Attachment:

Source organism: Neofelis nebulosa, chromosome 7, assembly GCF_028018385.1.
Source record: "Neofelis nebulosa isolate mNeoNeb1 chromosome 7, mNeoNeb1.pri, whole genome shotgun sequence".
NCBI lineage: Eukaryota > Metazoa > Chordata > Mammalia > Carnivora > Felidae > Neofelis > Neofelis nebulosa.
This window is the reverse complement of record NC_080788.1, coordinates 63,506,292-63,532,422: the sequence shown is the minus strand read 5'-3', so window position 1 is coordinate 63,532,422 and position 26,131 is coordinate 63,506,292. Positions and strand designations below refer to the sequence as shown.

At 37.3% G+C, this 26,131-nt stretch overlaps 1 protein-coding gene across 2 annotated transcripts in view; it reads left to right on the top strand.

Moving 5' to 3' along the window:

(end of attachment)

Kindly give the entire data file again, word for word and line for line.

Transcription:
Source organism: Neofelis nebulosa, chromosome 7, assembly GCF_028018385.1.
Source record: "Neofelis nebulosa isolate mNeoNeb1 chromosome 7, mNeoNeb1.pri, whole genome shotgun sequence".
NCBI lineage: Eukaryota > Metazoa > Chordata > Mammalia > Carnivora > Felidae > Neofelis > Neofelis nebulosa.
This window is the reverse complement of record NC_080788.1, coordinates 63,506,292-63,532,422: the sequence shown is the minus strand read 5'-3', so window position 1 is coordinate 63,532,422 and position 26,131 is coordinate 63,506,292. Positions and strand designations below refer to the sequence as shown.

At 37.3% G+C, this 26,131-nt stretch overlaps 1 protein-coding gene across 2 annotated transcripts in view; it reads left to right on the top strand.

Moving 5' to 3' along the window: